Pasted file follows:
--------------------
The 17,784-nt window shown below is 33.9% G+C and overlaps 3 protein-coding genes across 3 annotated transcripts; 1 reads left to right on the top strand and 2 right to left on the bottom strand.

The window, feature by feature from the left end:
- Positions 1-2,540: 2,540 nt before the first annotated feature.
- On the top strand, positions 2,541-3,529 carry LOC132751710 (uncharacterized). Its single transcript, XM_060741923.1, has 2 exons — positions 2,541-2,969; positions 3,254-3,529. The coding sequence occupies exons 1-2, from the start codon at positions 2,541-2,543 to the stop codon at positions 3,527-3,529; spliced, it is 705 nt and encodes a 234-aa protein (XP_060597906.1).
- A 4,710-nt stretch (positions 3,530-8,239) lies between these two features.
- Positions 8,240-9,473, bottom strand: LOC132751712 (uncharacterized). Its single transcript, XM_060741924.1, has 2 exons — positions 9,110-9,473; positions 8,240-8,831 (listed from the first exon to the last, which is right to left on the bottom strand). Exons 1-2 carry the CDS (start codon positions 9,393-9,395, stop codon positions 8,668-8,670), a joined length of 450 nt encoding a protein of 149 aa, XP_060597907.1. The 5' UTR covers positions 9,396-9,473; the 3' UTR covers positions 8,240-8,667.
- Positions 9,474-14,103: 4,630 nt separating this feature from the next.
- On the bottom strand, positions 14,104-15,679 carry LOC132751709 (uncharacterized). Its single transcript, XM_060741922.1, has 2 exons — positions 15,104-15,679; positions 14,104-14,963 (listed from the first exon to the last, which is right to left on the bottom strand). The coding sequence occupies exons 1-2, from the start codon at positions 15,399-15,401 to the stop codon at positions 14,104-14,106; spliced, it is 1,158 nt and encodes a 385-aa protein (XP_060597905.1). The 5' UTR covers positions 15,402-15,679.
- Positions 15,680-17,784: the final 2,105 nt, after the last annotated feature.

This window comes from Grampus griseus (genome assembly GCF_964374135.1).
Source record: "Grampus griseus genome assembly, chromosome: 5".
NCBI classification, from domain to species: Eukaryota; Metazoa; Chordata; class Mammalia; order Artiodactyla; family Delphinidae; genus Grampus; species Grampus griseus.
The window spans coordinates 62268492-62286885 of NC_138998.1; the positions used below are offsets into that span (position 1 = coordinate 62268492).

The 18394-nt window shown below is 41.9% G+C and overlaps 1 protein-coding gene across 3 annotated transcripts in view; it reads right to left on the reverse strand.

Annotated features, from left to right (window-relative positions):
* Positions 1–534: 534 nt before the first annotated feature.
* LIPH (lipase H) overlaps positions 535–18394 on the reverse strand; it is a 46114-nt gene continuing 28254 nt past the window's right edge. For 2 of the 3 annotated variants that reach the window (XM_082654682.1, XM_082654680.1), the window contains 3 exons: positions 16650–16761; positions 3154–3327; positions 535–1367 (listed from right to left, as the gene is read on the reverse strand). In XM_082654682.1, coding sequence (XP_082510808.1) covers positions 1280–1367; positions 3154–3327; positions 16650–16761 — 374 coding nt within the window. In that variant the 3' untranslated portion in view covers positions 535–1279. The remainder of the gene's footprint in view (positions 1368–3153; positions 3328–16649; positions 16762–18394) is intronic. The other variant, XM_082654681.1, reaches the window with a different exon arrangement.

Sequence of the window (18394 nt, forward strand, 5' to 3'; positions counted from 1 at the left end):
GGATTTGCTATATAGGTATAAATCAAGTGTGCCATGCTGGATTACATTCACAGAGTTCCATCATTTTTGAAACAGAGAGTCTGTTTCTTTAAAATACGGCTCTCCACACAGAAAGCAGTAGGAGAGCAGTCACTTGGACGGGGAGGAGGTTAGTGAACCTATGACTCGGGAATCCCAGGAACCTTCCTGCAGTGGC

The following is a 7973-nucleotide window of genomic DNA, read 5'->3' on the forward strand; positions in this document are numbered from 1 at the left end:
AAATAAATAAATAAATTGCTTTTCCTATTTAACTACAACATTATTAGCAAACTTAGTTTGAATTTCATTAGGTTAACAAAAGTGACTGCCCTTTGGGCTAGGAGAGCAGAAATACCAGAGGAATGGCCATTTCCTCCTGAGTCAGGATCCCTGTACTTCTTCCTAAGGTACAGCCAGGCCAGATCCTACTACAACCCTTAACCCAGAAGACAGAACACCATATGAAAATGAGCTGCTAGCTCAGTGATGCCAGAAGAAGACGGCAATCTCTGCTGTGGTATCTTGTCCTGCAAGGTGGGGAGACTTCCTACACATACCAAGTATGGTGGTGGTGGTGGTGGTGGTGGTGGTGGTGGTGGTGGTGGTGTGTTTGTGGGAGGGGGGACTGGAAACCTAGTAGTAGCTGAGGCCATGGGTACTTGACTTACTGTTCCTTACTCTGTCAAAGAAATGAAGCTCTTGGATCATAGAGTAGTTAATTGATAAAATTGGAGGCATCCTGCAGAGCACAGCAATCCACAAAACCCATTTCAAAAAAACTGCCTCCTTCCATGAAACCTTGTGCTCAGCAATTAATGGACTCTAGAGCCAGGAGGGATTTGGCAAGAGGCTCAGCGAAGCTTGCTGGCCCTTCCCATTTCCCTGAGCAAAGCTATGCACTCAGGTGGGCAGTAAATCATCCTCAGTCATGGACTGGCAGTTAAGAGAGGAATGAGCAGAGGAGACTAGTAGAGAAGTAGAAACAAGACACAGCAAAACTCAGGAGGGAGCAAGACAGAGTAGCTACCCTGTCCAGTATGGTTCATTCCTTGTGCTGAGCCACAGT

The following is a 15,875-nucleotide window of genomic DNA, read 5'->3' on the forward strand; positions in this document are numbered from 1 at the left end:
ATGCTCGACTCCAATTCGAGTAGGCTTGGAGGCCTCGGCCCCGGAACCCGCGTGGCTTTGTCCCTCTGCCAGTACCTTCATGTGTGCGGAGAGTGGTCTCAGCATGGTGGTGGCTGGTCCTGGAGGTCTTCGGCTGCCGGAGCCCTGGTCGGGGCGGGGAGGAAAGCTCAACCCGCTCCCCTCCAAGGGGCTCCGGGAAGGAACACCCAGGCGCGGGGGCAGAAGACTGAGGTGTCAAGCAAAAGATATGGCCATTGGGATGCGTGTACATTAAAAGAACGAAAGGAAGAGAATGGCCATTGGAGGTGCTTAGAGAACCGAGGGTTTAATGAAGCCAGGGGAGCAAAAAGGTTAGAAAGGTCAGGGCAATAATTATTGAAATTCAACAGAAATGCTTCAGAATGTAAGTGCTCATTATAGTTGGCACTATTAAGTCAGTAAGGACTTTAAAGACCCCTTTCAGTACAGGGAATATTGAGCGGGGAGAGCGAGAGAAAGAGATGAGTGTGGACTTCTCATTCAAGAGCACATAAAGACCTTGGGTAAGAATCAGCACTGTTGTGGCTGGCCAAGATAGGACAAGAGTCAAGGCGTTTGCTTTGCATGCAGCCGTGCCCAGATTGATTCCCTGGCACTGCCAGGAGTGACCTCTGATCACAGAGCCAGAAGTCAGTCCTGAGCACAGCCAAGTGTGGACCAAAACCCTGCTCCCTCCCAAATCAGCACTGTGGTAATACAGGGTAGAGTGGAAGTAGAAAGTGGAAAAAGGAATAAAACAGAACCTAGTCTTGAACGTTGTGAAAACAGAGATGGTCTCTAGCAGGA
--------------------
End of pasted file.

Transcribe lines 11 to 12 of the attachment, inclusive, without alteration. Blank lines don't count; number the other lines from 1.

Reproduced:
Source record: "Grampus griseus genome assembly, chromosome: 5".
NCBI classification, from domain to species: Eukaryota; Metazoa; Chordata; class Mammalia; order Artiodactyla; family Delphinidae; genus Grampus; species Grampus griseus.